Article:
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Summary:

If you actually stepped into one of the hectic Apple or AT&T stores this weekend for the iPhone launch, it was pretty clear the debut was an Apple event first and foremost. Down at the Emeryville Bay Street Mall in the east bay, where there is […]

If you actually stepped into one of the hectic Apple or AT&T stores this weekend for the iPhone launch, it was pretty clear the debut was an Apple event first and foremost. Down at the Emeryville Bay Street Mall in the east bay, where there is an Apple store on one side of a street and a AT&T store on the other, the line for the Apple store was over double the size of the line outside of the AT&T store.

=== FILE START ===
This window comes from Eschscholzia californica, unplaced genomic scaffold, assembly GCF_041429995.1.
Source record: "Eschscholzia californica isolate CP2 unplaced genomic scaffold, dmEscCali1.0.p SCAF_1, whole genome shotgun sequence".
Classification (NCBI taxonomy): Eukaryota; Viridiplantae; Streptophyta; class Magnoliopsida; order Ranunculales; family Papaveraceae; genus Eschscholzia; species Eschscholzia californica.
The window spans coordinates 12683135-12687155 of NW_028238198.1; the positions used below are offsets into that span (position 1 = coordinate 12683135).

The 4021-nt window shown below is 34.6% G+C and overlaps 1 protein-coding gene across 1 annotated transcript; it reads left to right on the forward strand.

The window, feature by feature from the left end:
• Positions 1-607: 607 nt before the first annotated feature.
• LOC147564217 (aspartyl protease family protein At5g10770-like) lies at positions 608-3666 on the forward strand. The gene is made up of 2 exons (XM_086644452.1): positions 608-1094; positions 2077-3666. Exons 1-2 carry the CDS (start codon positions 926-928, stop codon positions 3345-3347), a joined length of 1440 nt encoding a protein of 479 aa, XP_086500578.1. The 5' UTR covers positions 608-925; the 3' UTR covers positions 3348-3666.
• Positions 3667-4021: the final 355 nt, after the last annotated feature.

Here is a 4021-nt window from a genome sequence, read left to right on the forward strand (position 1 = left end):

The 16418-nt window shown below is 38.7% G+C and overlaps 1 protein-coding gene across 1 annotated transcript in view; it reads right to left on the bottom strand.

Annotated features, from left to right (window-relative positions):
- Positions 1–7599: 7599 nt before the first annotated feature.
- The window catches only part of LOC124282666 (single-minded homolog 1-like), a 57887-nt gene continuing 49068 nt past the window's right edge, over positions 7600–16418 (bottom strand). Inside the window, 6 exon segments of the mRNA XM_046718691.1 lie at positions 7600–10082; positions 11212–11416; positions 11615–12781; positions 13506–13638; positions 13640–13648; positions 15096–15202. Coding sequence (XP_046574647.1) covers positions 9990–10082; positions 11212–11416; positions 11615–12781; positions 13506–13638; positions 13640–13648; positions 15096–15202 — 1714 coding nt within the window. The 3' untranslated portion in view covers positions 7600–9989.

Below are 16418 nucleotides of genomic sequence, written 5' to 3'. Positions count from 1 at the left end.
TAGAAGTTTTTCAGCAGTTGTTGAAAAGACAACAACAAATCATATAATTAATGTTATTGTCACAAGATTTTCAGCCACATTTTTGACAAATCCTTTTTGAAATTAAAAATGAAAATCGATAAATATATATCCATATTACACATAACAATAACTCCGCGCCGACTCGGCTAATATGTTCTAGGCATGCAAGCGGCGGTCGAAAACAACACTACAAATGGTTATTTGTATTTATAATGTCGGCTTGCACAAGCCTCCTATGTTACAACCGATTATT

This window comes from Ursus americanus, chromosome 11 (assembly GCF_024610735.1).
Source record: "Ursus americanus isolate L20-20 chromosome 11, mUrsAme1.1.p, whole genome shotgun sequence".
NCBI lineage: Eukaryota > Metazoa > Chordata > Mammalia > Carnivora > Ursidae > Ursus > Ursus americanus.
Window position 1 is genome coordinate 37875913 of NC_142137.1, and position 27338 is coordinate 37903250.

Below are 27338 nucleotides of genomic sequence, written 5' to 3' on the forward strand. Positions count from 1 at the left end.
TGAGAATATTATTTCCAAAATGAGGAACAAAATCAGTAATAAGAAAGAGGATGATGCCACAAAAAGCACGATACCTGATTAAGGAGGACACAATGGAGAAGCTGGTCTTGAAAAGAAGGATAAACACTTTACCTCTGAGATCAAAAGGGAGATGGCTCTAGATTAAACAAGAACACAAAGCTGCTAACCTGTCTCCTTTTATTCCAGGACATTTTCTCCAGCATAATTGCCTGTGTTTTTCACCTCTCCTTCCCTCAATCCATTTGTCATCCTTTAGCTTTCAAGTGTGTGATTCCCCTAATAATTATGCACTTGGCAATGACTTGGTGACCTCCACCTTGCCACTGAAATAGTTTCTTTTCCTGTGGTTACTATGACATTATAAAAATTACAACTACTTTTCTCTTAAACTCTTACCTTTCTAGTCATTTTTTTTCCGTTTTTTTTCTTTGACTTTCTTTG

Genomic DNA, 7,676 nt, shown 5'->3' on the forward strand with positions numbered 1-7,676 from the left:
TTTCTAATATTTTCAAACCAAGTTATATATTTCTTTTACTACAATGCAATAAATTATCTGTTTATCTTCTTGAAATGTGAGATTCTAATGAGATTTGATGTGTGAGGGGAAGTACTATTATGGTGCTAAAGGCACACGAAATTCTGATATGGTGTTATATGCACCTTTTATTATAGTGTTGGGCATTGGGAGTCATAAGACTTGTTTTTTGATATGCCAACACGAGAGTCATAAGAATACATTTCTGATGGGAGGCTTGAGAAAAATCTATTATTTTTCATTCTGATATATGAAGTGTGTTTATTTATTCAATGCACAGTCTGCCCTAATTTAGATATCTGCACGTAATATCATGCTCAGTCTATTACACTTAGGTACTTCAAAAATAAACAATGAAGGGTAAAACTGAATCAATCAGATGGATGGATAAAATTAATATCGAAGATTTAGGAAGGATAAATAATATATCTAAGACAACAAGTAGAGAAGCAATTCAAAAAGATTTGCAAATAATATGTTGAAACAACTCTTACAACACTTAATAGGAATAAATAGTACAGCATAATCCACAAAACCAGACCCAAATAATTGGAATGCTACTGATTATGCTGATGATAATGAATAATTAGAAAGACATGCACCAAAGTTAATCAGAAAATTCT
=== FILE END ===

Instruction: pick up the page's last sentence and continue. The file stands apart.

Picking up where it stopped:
And the preliminary numbers are matching that casual observance. Bloomberg quotes Trip Chowdhry, an analyst with San Francisco-based Global Equities Research, who says Apple stores sold an estimated 128,000 iPhones on the first day, while AT&T stores sold 72,000. Not bad for either company, but it’s clear who holds the buzz card.

The LA Times quotes Chowdhry as saying AT&T didnt seem to have expected such a high demand and had insufficient technical staff on hand. The Times says many AT&T stores sold out by Saturday. For the weekend, analysts are already predicting that the iPhone sold anywhere from 500,000 to 525,000 to 700,000 (update).

A lot of the iPhone excitement from the perspective of industry-watchers is how Apple’s cell phone will fundamentally change the wireless business. Apple’s dominance of the iPhone launch is a good knock at the carrier-controlled wireless industry model.